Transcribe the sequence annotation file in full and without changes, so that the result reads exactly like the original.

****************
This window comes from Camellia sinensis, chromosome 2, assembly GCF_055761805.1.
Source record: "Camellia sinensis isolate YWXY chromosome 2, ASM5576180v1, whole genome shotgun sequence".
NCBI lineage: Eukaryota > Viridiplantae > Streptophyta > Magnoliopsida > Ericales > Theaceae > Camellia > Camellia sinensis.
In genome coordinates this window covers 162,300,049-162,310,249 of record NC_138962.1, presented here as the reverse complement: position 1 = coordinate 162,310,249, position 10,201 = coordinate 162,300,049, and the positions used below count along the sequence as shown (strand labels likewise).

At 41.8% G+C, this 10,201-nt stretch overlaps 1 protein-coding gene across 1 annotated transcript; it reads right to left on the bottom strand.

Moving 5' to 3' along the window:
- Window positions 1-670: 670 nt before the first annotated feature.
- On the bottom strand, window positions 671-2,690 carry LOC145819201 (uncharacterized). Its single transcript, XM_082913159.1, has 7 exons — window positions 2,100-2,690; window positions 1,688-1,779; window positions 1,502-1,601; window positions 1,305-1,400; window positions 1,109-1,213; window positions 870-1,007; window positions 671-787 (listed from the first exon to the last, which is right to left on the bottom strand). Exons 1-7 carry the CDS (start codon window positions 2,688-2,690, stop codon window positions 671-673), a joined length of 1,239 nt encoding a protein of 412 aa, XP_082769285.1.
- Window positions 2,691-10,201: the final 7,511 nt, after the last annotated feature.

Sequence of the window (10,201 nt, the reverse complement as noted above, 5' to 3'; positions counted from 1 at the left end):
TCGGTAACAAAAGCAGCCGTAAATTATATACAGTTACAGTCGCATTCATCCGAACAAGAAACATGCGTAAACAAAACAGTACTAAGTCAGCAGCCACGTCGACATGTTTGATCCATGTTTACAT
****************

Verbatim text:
This window comes from Camellia sinensis, chromosome 2, assembly GCF_055761805.1.
Source record: "Camellia sinensis isolate YWXY chromosome 2, ASM5576180v1, whole genome shotgun sequence".
NCBI lineage: Eukaryota > Viridiplantae > Streptophyta > Magnoliopsida > Ericales > Theaceae > Camellia > Camellia sinensis.
In genome coordinates this window covers 162,300,049-162,310,249 of record NC_138962.1, presented here as the reverse complement: position 1 = coordinate 162,310,249, position 10,201 = coordinate 162,300,049, and the positions used below count along the sequence as shown (strand labels likewise).

At 41.8% G+C, this 10,201-nt stretch overlaps 1 protein-coding gene across 1 annotated transcript; it reads right to left on the bottom strand.

Moving 5' to 3' along the window:
- Window positions 1-670: 670 nt before the first annotated feature.
- On the bottom strand, window positions 671-2,690 carry LOC145819201 (uncharacterized). Its single transcript, XM_082913159.1, has 7 exons — window positions 2,100-2,690; window positions 1,688-1,779; window positions 1,502-1,601; window positions 1,305-1,400; window positions 1,109-1,213; window positions 870-1,007; window positions 671-787 (listed from the first exon to the last, which is right to left on the bottom strand). Exons 1-7 carry the CDS (start codon window positions 2,688-2,690, stop codon window positions 671-673), a joined length of 1,239 nt encoding a protein of 412 aa, XP_082769285.1.
- Window positions 2,691-10,201: the final 7,511 nt, after the last annotated feature.

Sequence of the window (10,201 nt, the reverse complement as noted above, 5' to 3'; positions counted from 1 at the left end):
TCGGTAACAAAAGCAGCCGTAAATTATATACAGTTACAGTCGCATTCATCCGAACAAGAAACATGCGTAAACAAAACAGTACTAAGTCAGCAGCCACGTCGACATGTTTGATCCATGTTTACAT